As for giving Borne extra senses, I’ve explored this idea many times in my fiction, because if you study any science and perception at all, you realize how limited we are with our paltry five. So I’ve always tried to get beyond the human gaze by imagining what other senses might be like, most notably in my novel, Shriek: An Afterword. But it’s all part of showing how Borne is different from human beings and how having different senses would change your perception of the world in vital ways. Often, Rachel and Borne aren’t quite communicating the way Rachel thinks they are. Take the juncos outside my window. You don’t even have to think of other senses, like possibly having a sense of Earth’s magnetic fields. You can think just of the fact that they perceive the world vertically not horizontally and that they have certain strata of the sky they prefer to inhabit. That by itself creates “alien” perception and I try hard to imagine what that is like. Imagine what it is like for a dolphin living in the ocean, with a sensitivity of skin to water, what kinds of communications occur and mannerisms are conveyed that are beyond our ken. There’s a whole subject for media theory just in the bodies of animals.
CW: And speaking of perspective, why did you choose Rachel, a female refugee, to tell the story of Borne?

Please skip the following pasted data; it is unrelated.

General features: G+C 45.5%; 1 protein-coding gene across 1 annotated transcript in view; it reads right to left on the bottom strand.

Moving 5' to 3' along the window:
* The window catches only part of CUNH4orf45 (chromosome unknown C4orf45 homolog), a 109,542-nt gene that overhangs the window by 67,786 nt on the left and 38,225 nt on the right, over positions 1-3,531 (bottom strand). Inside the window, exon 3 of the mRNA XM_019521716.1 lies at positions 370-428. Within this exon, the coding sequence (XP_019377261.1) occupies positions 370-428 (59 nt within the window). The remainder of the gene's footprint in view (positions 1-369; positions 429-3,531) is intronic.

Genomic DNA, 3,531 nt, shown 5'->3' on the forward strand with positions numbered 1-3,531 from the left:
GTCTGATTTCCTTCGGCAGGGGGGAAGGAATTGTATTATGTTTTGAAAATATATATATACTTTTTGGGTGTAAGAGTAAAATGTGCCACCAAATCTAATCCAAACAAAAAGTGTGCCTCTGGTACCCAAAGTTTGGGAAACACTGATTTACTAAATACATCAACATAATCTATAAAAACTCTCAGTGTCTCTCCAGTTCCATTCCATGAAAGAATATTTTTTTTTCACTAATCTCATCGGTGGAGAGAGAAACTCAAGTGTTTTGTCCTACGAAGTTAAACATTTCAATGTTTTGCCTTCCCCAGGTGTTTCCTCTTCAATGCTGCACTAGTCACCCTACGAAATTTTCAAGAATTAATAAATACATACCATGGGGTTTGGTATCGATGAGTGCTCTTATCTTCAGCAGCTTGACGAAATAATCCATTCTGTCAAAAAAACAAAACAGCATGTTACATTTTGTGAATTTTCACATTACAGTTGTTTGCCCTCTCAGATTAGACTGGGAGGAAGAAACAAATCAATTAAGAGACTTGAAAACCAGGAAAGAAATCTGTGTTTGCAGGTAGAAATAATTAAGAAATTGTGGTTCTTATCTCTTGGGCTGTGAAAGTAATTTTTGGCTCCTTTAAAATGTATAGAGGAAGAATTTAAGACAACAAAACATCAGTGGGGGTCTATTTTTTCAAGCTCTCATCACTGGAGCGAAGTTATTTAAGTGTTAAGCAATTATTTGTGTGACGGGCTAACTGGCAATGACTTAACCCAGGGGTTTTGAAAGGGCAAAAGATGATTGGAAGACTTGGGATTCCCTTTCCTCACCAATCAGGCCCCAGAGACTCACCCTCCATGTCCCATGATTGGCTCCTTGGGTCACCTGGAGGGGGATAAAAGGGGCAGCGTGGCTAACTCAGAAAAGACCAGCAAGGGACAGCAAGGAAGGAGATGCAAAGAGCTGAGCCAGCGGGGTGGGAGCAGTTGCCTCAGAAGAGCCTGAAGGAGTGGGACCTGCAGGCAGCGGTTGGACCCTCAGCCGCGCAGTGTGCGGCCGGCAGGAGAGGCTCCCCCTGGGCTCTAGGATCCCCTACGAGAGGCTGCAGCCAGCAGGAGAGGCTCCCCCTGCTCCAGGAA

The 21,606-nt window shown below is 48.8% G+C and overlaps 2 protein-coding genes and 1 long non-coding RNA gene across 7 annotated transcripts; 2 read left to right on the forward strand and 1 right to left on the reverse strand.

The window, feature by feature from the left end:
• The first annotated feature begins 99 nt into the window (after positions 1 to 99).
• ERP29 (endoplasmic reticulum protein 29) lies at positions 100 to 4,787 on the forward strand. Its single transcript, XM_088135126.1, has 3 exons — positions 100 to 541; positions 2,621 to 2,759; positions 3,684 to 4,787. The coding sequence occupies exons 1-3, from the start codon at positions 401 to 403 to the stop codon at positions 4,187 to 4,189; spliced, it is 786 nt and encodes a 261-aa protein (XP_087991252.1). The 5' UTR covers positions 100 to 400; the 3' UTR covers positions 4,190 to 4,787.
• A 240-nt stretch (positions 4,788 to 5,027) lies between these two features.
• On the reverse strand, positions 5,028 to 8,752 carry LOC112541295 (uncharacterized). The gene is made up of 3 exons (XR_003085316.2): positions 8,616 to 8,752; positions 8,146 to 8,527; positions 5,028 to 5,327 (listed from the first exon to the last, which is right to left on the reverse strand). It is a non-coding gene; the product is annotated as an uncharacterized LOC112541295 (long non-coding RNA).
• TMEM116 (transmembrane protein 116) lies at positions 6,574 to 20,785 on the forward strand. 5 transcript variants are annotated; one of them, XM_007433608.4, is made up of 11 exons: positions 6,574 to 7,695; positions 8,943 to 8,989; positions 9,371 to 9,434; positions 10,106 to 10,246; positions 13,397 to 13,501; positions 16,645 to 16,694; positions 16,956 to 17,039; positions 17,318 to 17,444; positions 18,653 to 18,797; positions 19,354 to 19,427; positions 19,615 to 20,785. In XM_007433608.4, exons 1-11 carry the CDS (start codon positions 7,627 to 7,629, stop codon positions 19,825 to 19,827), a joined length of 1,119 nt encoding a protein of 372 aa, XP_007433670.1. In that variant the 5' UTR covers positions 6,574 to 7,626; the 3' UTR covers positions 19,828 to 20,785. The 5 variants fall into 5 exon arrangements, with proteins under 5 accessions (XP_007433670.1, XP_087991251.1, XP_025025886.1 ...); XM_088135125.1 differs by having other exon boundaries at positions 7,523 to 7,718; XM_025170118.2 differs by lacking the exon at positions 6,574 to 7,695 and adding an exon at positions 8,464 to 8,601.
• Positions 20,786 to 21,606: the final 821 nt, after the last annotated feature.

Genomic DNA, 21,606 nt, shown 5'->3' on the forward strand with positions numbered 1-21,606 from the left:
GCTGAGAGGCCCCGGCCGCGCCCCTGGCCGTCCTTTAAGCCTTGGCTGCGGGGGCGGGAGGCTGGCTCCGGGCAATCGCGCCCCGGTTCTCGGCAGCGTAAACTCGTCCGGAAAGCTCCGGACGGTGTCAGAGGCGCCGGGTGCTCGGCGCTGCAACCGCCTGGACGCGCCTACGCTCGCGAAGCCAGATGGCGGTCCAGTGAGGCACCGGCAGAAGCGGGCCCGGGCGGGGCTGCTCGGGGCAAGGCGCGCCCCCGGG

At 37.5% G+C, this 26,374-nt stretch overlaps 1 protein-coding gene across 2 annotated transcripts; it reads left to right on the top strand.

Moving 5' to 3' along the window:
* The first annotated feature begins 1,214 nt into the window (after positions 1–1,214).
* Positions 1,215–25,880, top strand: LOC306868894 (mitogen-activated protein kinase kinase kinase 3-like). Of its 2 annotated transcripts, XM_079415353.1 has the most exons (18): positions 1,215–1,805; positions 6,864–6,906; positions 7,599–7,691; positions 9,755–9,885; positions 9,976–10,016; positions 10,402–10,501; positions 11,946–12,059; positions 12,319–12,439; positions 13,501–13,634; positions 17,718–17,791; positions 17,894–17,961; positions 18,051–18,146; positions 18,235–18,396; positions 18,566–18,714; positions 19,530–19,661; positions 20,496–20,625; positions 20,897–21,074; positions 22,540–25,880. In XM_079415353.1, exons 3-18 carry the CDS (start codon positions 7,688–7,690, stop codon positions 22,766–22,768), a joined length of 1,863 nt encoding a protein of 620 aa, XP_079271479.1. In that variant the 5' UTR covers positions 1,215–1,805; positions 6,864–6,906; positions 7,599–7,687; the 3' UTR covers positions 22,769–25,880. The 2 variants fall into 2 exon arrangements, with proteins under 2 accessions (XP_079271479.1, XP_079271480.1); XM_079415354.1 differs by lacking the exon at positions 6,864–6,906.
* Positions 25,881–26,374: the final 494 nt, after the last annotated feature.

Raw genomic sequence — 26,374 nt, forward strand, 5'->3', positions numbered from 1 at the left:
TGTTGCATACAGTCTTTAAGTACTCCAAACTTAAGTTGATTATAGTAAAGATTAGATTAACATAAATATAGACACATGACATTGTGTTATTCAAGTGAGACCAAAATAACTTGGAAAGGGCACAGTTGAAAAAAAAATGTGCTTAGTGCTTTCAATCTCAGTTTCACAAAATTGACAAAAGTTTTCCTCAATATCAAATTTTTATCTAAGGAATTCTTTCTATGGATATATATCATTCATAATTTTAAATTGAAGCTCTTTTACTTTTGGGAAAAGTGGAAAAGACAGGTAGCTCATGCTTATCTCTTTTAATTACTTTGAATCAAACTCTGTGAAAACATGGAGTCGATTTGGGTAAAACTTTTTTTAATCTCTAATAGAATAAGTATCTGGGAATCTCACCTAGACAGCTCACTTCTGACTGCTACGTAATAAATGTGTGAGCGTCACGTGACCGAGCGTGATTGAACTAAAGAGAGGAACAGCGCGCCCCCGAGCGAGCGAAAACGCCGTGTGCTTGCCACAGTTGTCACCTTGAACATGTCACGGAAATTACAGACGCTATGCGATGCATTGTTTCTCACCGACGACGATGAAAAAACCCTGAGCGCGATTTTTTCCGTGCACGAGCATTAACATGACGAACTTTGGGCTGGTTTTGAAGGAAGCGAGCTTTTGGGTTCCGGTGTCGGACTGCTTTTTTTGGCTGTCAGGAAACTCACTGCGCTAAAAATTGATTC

JV: I write the characters that come to me naturally, and more and more they are women. I’m less and less interested in a male perspective, to be honest—and the trend continues with the next novel, an ecological thriller, Hummingbird Salamander, is narrated by a middle-age female bodybuilder. Rachel just came to me along with Borne, the first scene where she finds Borne entangled in the fur of the giant bear that terrorizes the city. And as soon as Borne smelled like the sea to her, I knew she came from an island nation.
But in Borne everyone is a refugee, which I thought was an important point to make. We think of “refugees” as “other,” really—they’re not us—which is just so wrong. But in the City everyone’s come fleeing somewhere else or brought there by the Company. A lot of the demonization of refugees that isn’t just plain racist comes from this idea of them existing in a separate space somehow. We want to think it can’t happen here, and thus we perhaps even unthinkingly put up a wall or a difference in perception that’s harmful. I thought that Mohsin Hamid’s Exit West tackled this whole issue so beautifully, with the portals to the West. Just a simple little speculative element that illuminates the situation with such grace and humanity.